This National Teaching Fellowship Scheme (NTFS) project set out to investigate how doctoral students (PhD and Professional Doctorates) across the disciplines of Humanities, Social Sciences, Health, Education and Arts can be best supported to make ‘learning leaps’ - to recognise and cross conceptual and skills thresholds in their research.
This project responds to current national and international concerns about the nature of the doctorate and its purpose and value for different stakeholders.
The research aimed to (a) explore and conceptualise the nature of doctoral students’ learning during research and skill development; and (b) examine and enhance the practices of supervisors and examiners in order to support and assess students’ learning. Quantitative and qualitative approaches were combined in three research stages: Stage A comprised a survey of doctoral students, investigating their learning processes, experiences and development; Stage B mapped the individual learning journeys of over 20 doctoral students through in-depth interviews and journaling; and Stage C involved research interviews with doctoral supervisors and examiners.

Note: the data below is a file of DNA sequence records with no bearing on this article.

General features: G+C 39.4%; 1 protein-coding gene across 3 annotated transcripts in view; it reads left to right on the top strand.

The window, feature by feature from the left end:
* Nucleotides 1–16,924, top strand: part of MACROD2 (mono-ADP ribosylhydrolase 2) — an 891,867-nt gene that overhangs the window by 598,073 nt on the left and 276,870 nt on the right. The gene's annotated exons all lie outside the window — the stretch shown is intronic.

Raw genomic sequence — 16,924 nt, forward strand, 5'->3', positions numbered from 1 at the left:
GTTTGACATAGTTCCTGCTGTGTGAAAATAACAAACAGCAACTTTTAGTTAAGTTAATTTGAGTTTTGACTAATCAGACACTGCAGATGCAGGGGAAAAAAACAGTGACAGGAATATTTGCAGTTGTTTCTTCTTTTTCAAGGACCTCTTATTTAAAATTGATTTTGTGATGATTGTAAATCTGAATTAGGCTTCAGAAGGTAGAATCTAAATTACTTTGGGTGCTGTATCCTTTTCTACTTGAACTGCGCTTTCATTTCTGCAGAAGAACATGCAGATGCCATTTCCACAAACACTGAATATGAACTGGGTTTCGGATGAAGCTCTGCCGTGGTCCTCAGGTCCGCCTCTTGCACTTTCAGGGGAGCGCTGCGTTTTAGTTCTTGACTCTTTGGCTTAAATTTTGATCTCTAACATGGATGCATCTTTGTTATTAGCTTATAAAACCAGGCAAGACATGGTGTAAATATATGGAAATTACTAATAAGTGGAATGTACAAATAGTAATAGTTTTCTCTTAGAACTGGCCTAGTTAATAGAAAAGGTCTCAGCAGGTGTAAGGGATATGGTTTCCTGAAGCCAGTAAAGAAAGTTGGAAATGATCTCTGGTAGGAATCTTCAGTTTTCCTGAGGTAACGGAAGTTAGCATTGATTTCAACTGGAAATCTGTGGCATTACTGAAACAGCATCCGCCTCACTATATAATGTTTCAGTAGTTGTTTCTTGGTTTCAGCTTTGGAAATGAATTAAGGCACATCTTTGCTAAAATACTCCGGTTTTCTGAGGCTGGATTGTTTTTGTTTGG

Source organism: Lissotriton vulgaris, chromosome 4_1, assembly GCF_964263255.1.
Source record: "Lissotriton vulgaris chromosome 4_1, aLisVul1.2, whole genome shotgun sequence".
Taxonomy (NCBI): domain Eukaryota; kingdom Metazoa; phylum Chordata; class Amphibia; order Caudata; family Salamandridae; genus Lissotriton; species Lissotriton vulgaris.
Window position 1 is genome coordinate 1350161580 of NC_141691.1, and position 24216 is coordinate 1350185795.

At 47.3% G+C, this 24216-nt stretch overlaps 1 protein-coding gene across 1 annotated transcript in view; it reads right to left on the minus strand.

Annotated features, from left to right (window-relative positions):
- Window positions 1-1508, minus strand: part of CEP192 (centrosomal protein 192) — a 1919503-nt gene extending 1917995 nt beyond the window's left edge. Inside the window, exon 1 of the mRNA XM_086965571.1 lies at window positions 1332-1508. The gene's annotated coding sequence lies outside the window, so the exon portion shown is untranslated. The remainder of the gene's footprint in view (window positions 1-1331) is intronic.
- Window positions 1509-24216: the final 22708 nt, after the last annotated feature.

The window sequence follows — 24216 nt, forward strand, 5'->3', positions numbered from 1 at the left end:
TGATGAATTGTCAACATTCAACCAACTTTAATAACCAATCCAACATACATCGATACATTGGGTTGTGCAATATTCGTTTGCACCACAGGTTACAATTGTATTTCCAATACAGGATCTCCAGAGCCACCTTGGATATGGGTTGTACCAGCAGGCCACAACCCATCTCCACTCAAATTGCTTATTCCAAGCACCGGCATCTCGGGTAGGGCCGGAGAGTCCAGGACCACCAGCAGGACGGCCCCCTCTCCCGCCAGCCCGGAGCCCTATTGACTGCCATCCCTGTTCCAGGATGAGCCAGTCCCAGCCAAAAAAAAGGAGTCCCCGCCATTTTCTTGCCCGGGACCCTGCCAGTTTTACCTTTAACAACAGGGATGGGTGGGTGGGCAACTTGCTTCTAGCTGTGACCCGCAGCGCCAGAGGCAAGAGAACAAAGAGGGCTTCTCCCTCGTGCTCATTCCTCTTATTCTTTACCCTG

Now that the research is complete, the final stage of the project involves the ongoing creation, development and dissemination of resources to ensure that the work is of maximum benefit to the sector. Current activities include the development of theoretical models and resource materials relating to supervisory strategies, alongside the creation of e-learning environments and written texts to support doctoral students’ learning and scholarly progression. These outcomes accompany academic presentations and publications aimed at advancing conceptual understanding of doctoral processes and student learning. At the time of this final report both the resource production and conference delivery and publications are well underway and will be continued beyond the funded stages of the project.